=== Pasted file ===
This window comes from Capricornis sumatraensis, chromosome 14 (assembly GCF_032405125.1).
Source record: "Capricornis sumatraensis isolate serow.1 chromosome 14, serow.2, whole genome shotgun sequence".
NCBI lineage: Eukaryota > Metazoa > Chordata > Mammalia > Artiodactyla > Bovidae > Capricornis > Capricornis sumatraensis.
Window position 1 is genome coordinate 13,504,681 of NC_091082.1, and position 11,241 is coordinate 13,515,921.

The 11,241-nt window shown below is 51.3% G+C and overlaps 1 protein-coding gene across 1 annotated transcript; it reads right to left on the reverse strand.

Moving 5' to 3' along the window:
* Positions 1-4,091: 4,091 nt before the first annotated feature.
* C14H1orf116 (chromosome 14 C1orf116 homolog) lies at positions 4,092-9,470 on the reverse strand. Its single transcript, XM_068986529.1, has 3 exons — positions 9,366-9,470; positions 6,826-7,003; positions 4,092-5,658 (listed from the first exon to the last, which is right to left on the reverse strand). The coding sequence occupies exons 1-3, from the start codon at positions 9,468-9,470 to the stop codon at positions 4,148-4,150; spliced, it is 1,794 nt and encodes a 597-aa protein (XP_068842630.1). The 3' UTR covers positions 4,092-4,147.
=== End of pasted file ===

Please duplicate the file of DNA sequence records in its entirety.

This window comes from Capricornis sumatraensis, chromosome 14 (assembly GCF_032405125.1).
Source record: "Capricornis sumatraensis isolate serow.1 chromosome 14, serow.2, whole genome shotgun sequence".
NCBI lineage: Eukaryota > Metazoa > Chordata > Mammalia > Artiodactyla > Bovidae > Capricornis > Capricornis sumatraensis.
Window position 1 is genome coordinate 13,504,681 of NC_091082.1, and position 11,241 is coordinate 13,515,921.

The 11,241-nt window shown below is 51.3% G+C and overlaps 1 protein-coding gene across 1 annotated transcript; it reads right to left on the reverse strand.

Moving 5' to 3' along the window:
* Positions 1-4,091: 4,091 nt before the first annotated feature.
* C14H1orf116 (chromosome 14 C1orf116 homolog) lies at positions 4,092-9,470 on the reverse strand. Its single transcript, XM_068986529.1, has 3 exons — positions 9,366-9,470; positions 6,826-7,003; positions 4,092-5,658 (listed from the first exon to the last, which is right to left on the reverse strand). The coding sequence occupies exons 1-3, from the start codon at positions 9,468-9,470 to the stop codon at positions 4,148-4,150; spliced, it is 1,794 nt and encodes a 597-aa protein (XP_068842630.1). The 3' UTR covers positions 4,092-4,147.